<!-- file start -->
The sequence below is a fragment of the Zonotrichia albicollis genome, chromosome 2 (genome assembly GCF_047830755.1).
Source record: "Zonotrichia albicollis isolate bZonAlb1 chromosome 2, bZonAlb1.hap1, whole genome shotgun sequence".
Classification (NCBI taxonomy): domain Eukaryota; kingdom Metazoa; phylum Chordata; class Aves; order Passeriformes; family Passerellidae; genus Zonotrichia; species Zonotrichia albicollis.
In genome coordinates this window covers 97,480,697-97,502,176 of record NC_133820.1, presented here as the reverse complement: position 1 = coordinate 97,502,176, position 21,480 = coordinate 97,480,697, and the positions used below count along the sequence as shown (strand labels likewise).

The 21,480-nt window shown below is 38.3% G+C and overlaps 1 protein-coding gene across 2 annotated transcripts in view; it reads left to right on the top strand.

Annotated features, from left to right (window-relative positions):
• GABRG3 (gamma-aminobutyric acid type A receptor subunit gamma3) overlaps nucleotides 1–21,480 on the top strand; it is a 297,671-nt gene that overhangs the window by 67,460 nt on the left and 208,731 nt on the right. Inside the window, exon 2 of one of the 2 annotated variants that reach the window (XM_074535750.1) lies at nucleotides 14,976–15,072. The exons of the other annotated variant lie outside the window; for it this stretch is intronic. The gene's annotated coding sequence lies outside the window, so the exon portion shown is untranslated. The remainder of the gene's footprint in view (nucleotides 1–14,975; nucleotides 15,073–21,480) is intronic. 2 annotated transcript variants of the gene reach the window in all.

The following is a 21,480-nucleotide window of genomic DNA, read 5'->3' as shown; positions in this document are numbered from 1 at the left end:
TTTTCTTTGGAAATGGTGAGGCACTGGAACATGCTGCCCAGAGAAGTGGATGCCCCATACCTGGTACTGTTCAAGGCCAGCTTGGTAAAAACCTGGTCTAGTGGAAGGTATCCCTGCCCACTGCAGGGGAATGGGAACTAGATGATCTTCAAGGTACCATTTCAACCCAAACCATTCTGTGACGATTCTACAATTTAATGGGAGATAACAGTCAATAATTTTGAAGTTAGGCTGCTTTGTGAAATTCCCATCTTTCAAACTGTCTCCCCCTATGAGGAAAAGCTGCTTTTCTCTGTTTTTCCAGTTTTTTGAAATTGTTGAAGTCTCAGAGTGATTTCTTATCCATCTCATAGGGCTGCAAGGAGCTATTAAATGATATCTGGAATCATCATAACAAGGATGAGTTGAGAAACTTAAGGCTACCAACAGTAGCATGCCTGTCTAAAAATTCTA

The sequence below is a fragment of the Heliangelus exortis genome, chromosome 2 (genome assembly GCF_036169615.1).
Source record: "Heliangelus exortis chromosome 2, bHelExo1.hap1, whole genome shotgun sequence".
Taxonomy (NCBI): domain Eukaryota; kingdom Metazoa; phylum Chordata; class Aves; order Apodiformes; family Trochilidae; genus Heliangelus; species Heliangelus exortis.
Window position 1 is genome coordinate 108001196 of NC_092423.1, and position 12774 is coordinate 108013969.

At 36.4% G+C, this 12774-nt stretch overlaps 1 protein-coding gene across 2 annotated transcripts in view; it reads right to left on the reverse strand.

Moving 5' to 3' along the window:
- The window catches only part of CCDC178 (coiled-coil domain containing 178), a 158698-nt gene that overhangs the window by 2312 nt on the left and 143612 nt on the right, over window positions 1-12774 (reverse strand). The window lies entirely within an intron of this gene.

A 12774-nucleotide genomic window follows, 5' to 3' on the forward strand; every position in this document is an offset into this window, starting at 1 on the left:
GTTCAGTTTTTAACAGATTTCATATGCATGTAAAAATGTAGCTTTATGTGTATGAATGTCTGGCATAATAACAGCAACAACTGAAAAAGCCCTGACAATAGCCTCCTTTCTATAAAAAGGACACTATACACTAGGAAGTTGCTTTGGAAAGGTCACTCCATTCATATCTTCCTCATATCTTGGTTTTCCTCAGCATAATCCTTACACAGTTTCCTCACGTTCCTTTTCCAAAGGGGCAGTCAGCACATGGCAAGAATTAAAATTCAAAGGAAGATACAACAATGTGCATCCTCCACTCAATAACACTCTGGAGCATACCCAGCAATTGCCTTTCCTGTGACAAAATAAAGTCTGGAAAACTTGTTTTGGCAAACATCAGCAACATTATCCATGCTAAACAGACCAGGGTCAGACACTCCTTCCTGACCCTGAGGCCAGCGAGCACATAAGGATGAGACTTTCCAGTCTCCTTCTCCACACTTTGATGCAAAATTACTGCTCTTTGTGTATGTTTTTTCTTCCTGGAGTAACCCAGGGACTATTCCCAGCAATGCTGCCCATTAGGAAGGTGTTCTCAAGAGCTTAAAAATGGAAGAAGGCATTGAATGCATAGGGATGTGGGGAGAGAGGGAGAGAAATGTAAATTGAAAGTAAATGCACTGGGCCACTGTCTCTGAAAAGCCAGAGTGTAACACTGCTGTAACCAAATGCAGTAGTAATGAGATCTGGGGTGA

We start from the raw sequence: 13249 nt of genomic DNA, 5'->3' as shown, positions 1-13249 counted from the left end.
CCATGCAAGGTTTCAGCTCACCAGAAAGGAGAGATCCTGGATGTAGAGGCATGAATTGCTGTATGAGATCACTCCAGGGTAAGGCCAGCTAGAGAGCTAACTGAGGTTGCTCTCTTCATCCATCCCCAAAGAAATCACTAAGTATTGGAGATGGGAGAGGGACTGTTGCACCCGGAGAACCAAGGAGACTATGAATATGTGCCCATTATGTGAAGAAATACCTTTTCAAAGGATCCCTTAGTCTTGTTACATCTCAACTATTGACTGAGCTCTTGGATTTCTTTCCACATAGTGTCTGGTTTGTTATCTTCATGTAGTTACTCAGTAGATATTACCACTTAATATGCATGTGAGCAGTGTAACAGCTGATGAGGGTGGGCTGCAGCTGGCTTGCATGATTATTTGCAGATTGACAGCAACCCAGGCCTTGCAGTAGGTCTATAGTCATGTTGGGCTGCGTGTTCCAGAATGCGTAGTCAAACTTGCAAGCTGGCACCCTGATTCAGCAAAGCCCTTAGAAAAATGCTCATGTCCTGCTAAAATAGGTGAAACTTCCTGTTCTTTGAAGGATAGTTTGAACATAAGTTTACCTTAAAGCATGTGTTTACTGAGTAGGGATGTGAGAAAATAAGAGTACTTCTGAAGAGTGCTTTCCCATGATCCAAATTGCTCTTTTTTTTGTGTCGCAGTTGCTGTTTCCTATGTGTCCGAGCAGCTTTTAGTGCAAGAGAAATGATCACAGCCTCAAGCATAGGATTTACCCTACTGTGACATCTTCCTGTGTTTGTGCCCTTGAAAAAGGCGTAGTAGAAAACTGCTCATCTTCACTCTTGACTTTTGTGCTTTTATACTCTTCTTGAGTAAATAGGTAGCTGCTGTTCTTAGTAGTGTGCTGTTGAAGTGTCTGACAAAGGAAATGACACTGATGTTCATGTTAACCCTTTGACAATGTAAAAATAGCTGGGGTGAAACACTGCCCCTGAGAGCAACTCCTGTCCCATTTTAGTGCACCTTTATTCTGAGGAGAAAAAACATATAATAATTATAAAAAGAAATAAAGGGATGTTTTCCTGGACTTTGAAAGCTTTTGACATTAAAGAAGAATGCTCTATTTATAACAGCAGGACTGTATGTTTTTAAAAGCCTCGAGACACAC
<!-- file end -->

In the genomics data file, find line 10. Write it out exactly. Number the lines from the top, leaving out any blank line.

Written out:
The sequence below is a fragment of the Heliangelus exortis genome, chromosome 2 (genome assembly GCF_036169615.1).